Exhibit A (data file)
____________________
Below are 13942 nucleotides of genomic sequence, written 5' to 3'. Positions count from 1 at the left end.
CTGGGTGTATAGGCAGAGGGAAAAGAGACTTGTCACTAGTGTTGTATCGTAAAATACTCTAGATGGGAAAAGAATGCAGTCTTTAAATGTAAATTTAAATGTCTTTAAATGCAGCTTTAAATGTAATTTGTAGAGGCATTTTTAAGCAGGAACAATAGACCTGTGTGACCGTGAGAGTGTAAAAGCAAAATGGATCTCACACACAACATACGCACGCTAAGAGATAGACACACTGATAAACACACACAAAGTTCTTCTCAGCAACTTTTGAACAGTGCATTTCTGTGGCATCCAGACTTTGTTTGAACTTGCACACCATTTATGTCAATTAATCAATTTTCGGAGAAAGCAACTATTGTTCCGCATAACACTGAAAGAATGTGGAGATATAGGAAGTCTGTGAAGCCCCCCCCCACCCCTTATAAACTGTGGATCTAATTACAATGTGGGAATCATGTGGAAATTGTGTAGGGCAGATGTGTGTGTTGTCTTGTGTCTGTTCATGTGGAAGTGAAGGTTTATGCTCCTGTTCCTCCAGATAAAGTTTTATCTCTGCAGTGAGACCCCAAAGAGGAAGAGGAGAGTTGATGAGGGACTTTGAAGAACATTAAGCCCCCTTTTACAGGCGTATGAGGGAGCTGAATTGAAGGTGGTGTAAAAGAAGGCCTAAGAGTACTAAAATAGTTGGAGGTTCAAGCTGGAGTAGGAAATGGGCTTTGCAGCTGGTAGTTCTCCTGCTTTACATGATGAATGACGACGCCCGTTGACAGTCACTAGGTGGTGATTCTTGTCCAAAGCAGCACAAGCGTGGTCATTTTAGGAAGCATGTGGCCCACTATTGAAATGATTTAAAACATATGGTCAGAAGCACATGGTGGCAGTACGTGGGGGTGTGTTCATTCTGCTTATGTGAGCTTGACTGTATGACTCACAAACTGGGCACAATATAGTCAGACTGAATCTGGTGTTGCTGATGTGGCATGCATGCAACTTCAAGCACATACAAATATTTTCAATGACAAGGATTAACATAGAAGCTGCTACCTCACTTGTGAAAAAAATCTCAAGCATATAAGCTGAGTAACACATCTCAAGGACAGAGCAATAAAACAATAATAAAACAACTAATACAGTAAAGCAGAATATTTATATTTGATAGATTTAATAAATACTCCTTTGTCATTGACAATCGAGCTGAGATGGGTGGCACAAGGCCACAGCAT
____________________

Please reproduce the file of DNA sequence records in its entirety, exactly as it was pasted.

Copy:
Below are 13942 nucleotides of genomic sequence, written 5' to 3'. Positions count from 1 at the left end.
CTGGGTGTATAGGCAGAGGGAAAAGAGACTTGTCACTAGTGTTGTATCGTAAAATACTCTAGATGGGAAAAGAATGCAGTCTTTAAATGTAAATTTAAATGTCTTTAAATGCAGCTTTAAATGTAATTTGTAGAGGCATTTTTAAGCAGGAACAATAGACCTGTGTGACCGTGAGAGTGTAAAAGCAAAATGGATCTCACACACAACATACGCACGCTAAGAGATAGACACACTGATAAACACACACAAAGTTCTTCTCAGCAACTTTTGAACAGTGCATTTCTGTGGCATCCAGACTTTGTTTGAACTTGCACACCATTTATGTCAATTAATCAATTTTCGGAGAAAGCAACTATTGTTCCGCATAACACTGAAAGAATGTGGAGATATAGGAAGTCTGTGAAGCCCCCCCCCACCCCTTATAAACTGTGGATCTAATTACAATGTGGGAATCATGTGGAAATTGTGTAGGGCAGATGTGTGTGTTGTCTTGTGTCTGTTCATGTGGAAGTGAAGGTTTATGCTCCTGTTCCTCCAGATAAAGTTTTATCTCTGCAGTGAGACCCCAAAGAGGAAGAGGAGAGTTGATGAGGGACTTTGAAGAACATTAAGCCCCCTTTTACAGGCGTATGAGGGAGCTGAATTGAAGGTGGTGTAAAAGAAGGCCTAAGAGTACTAAAATAGTTGGAGGTTCAAGCTGGAGTAGGAAATGGGCTTTGCAGCTGGTAGTTCTCCTGCTTTACATGATGAATGACGACGCCCGTTGACAGTCACTAGGTGGTGATTCTTGTCCAAAGCAGCACAAGCGTGGTCATTTTAGGAAGCATGTGGCCCACTATTGAAATGATTTAAAACATATGGTCAGAAGCACATGGTGGCAGTACGTGGGGGTGTGTTCATTCTGCTTATGTGAGCTTGACTGTATGACTCACAAACTGGGCACAATATAGTCAGACTGAATCTGGTGTTGCTGATGTGGCATGCATGCAACTTCAAGCACATACAAATATTTTCAATGACAAGGATTAACATAGAAGCTGCTACCTCACTTGTGAAAAAAATCTCAAGCATATAAGCTGAGTAACACATCTCAAGGACAGAGCAATAAAACAATAATAAAACAACTAATACAGTAAAGCAGAATATTTATATTTGATAGATTTAATAAATACTCCTTTGTCATTGACAATCGAGCTGAGATGGGTGGCACAAGGCCACAGCAT